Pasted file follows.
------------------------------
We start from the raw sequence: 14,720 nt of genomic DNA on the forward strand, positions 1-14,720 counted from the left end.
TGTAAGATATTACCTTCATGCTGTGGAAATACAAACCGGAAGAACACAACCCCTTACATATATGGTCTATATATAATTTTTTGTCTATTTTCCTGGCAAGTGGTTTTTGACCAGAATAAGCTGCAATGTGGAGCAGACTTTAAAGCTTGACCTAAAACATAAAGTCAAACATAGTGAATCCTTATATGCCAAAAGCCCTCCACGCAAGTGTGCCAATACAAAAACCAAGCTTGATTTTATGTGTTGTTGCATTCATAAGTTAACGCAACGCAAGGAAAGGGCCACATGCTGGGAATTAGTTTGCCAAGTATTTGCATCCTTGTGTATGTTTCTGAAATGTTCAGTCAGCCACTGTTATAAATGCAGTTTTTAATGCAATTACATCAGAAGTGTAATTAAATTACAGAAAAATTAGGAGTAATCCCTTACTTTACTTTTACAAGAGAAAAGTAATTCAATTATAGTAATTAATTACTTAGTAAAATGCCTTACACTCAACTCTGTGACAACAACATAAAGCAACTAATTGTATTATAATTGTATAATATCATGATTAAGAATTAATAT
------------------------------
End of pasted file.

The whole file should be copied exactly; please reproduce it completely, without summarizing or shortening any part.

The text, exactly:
We start from the raw sequence: 14,720 nt of genomic DNA on the forward strand, positions 1-14,720 counted from the left end.
TGTAAGATATTACCTTCATGCTGTGGAAATACAAACCGGAAGAACACAACCCCTTACATATATGGTCTATATATAATTTTTTGTCTATTTTCCTGGCAAGTGGTTTTTGACCAGAATAAGCTGCAATGTGGAGCAGACTTTAAAGCTTGACCTAAAACATAAAGTCAAACATAGTGAATCCTTATATGCCAAAAGCCCTCCACGCAAGTGTGCCAATACAAAAACCAAGCTTGATTTTATGTGTTGTTGCATTCATAAGTTAACGCAACGCAAGGAAAGGGCCACATGCTGGGAATTAGTTTGCCAAGTATTTGCATCCTTGTGTATGTTTCTGAAATGTTCAGTCAGCCACTGTTATAAATGCAGTTTTTAATGCAATTACATCAGAAGTGTAATTAAATTACAGAAAAATTAGGAGTAATCCCTTACTTTACTTTTACAAGAGAAAAGTAATTCAATTATAGTAATTAATTACTTAGTAAAATGCCTTACACTCAACTCTGTGACAACAACATAAAGCAACTAATTGTATTATAATTGTATAATATCATGATTAAGAATTAATAT